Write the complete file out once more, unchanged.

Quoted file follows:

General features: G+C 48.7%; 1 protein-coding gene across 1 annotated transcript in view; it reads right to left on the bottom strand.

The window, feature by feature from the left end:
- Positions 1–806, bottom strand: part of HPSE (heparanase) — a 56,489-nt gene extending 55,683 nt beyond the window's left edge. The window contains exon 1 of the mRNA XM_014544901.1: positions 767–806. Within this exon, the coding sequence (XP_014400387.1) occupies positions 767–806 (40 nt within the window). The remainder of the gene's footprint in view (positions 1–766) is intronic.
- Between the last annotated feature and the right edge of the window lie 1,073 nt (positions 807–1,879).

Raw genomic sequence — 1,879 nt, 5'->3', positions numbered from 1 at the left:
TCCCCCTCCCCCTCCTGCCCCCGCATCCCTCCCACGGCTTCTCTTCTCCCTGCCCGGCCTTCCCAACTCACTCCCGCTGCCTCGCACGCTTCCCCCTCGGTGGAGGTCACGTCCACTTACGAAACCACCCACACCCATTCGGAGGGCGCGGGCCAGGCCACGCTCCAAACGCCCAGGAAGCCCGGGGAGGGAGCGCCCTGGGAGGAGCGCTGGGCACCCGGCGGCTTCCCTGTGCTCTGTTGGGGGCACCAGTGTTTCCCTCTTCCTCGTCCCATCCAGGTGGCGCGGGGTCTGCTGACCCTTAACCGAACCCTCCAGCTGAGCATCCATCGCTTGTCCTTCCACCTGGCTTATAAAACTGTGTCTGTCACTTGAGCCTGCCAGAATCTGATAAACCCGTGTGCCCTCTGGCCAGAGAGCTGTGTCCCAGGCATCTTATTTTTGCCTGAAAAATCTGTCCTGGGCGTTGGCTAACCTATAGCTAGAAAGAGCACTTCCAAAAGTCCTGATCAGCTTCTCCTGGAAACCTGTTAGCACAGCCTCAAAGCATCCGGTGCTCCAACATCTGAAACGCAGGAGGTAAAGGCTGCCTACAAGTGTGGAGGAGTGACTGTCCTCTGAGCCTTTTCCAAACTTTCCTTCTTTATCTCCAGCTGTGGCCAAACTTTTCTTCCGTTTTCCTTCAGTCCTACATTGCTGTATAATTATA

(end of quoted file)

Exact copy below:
General features: G+C 48.7%; 1 protein-coding gene across 1 annotated transcript in view; it reads right to left on the bottom strand.

The window, feature by feature from the left end:
- Positions 1–806, bottom strand: part of HPSE (heparanase) — a 56,489-nt gene extending 55,683 nt beyond the window's left edge. The window contains exon 1 of the mRNA XM_014544901.1: positions 767–806. Within this exon, the coding sequence (XP_014400387.1) occupies positions 767–806 (40 nt within the window). The remainder of the gene's footprint in view (positions 1–766) is intronic.
- Between the last annotated feature and the right edge of the window lie 1,073 nt (positions 807–1,879).

Raw genomic sequence — 1,879 nt, 5'->3', positions numbered from 1 at the left:
TCCCCCTCCCCCTCCTGCCCCCGCATCCCTCCCACGGCTTCTCTTCTCCCTGCCCGGCCTTCCCAACTCACTCCCGCTGCCTCGCACGCTTCCCCCTCGGTGGAGGTCACGTCCACTTACGAAACCACCCACACCCATTCGGAGGGCGCGGGCCAGGCCACGCTCCAAACGCCCAGGAAGCCCGGGGAGGGAGCGCCCTGGGAGGAGCGCTGGGCACCCGGCGGCTTCCCTGTGCTCTGTTGGGGGCACCAGTGTTTCCCTCTTCCTCGTCCCATCCAGGTGGCGCGGGGTCTGCTGACCCTTAACCGAACCCTCCAGCTGAGCATCCATCGCTTGTCCTTCCACCTGGCTTATAAAACTGTGTCTGTCACTTGAGCCTGCCAGAATCTGATAAACCCGTGTGCCCTCTGGCCAGAGAGCTGTGTCCCAGGCATCTTATTTTTGCCTGAAAAATCTGTCCTGGGCGTTGGCTAACCTATAGCTAGAAAGAGCACTTCCAAAAGTCCTGATCAGCTTCTCCTGGAAACCTGTTAGCACAGCCTCAAAGCATCCGGTGCTCCAACATCTGAAACGCAGGAGGTAAAGGCTGCCTACAAGTGTGGAGGAGTGACTGTCCTCTGAGCCTTTTCCAAACTTTCCTTCTTTATCTCCAGCTGTGGCCAAACTTTTCTTCCGTTTTCCTTCAGTCCTACATTGCTGTATAATTATA